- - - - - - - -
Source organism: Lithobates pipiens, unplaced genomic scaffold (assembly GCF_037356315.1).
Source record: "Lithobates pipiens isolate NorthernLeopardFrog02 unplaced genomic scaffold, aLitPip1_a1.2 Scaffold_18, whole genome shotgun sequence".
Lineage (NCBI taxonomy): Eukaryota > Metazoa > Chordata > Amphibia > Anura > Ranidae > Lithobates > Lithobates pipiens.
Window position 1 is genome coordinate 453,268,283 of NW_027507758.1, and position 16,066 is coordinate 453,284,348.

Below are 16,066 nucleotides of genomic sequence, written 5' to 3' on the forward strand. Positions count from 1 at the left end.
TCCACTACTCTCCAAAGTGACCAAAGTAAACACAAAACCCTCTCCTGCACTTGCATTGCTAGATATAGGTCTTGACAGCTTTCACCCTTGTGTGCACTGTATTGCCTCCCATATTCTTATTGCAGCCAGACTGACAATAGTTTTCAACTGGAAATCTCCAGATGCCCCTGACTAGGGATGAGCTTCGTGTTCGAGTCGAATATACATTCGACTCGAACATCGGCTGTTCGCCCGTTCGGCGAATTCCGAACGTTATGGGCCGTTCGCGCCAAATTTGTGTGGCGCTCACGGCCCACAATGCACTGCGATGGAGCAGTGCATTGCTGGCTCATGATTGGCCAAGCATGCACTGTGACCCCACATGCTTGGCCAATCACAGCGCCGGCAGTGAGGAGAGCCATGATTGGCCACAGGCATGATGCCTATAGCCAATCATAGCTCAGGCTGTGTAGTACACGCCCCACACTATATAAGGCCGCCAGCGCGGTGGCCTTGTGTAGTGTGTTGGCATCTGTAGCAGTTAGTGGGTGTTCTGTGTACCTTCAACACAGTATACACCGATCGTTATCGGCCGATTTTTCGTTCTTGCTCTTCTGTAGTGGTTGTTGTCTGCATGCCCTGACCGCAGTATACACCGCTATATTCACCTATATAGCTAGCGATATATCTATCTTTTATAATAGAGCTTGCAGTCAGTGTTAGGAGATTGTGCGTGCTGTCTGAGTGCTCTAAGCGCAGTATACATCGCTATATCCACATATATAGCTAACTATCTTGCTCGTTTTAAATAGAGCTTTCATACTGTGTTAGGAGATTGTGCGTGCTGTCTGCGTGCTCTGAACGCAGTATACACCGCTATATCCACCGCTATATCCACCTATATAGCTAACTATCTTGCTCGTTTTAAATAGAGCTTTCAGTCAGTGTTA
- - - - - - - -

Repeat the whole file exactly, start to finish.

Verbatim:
Source organism: Lithobates pipiens, unplaced genomic scaffold (assembly GCF_037356315.1).
Source record: "Lithobates pipiens isolate NorthernLeopardFrog02 unplaced genomic scaffold, aLitPip1_a1.2 Scaffold_18, whole genome shotgun sequence".
Lineage (NCBI taxonomy): Eukaryota > Metazoa > Chordata > Amphibia > Anura > Ranidae > Lithobates > Lithobates pipiens.
Window position 1 is genome coordinate 453,268,283 of NW_027507758.1, and position 16,066 is coordinate 453,284,348.

Below are 16,066 nucleotides of genomic sequence, written 5' to 3' on the forward strand. Positions count from 1 at the left end.
TCCACTACTCTCCAAAGTGACCAAAGTAAACACAAAACCCTCTCCTGCACTTGCATTGCTAGATATAGGTCTTGACAGCTTTCACCCTTGTGTGCACTGTATTGCCTCCCATATTCTTATTGCAGCCAGACTGACAATAGTTTTCAACTGGAAATCTCCAGATGCCCCTGACTAGGGATGAGCTTCGTGTTCGAGTCGAATATACATTCGACTCGAACATCGGCTGTTCGCCCGTTCGGCGAATTCCGAACGTTATGGGCCGTTCGCGCCAAATTTGTGTGGCGCTCACGGCCCACAATGCACTGCGATGGAGCAGTGCATTGCTGGCTCATGATTGGCCAAGCATGCACTGTGACCCCACATGCTTGGCCAATCACAGCGCCGGCAGTGAGGAGAGCCATGATTGGCCACAGGCATGATGCCTATAGCCAATCATAGCTCAGGCTGTGTAGTACACGCCCCACACTATATAAGGCCGCCAGCGCGGTGGCCTTGTGTAGTGTGTTGGCATCTGTAGCAGTTAGTGGGTGTTCTGTGTACCTTCAACACAGTATACACCGATCGTTATCGGCCGATTTTTCGTTCTTGCTCTTCTGTAGTGGTTGTTGTCTGCATGCCCTGACCGCAGTATACACCGCTATATTCACCTATATAGCTAGCGATATATCTATCTTTTATAATAGAGCTTGCAGTCAGTGTTAGGAGATTGTGCGTGCTGTCTGAGTGCTCTAAGCGCAGTATACATCGCTATATCCACATATATAGCTAACTATCTTGCTCGTTTTAAATAGAGCTTTCATACTGTGTTAGGAGATTGTGCGTGCTGTCTGCGTGCTCTGAACGCAGTATACACCGCTATATCCACCGCTATATCCACCTATATAGCTAACTATCTTGCTCGTTTTAAATAGAGCTTTCAGTCAGTGTTA